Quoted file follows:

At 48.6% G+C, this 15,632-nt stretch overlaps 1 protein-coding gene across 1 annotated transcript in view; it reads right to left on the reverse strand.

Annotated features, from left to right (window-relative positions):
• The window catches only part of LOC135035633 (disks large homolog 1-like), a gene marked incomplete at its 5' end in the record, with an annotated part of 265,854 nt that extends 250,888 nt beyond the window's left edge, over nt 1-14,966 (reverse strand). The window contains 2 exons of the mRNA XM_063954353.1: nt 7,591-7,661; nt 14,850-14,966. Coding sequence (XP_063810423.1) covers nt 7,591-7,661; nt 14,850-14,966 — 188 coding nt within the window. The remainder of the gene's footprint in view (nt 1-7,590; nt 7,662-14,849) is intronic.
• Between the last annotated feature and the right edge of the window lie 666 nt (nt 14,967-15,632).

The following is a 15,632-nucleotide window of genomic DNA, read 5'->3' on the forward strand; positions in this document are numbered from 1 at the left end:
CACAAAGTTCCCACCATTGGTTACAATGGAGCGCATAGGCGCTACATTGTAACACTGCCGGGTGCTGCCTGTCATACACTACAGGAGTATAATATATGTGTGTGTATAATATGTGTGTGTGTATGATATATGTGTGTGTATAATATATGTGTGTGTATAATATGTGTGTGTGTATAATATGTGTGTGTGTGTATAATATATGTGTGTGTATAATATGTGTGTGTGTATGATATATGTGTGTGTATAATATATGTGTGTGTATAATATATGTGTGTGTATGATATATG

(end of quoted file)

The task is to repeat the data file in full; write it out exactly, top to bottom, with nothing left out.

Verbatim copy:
At 48.6% G+C, this 15,632-nt stretch overlaps 1 protein-coding gene across 1 annotated transcript in view; it reads right to left on the reverse strand.

Annotated features, from left to right (window-relative positions):
• The window catches only part of LOC135035633 (disks large homolog 1-like), a gene marked incomplete at its 5' end in the record, with an annotated part of 265,854 nt that extends 250,888 nt beyond the window's left edge, over nt 1-14,966 (reverse strand). The window contains 2 exons of the mRNA XM_063954353.1: nt 7,591-7,661; nt 14,850-14,966. Coding sequence (XP_063810423.1) covers nt 7,591-7,661; nt 14,850-14,966 — 188 coding nt within the window. The remainder of the gene's footprint in view (nt 1-7,590; nt 7,662-14,849) is intronic.
• Between the last annotated feature and the right edge of the window lie 666 nt (nt 14,967-15,632).

The following is a 15,632-nucleotide window of genomic DNA, read 5'->3' on the forward strand; positions in this document are numbered from 1 at the left end:
CACAAAGTTCCCACCATTGGTTACAATGGAGCGCATAGGCGCTACATTGTAACACTGCCGGGTGCTGCCTGTCATACACTACAGGAGTATAATATATGTGTGTGTATAATATGTGTGTGTGTATGATATATGTGTGTGTATAATATATGTGTGTGTATAATATGTGTGTGTGTATAATATGTGTGTGTGTGTATAATATATGTGTGTGTATAATATGTGTGTGTGTATGATATATGTGTGTGTATAATATATGTGTGTGTATAATATATGTGTGTGTATGATATATG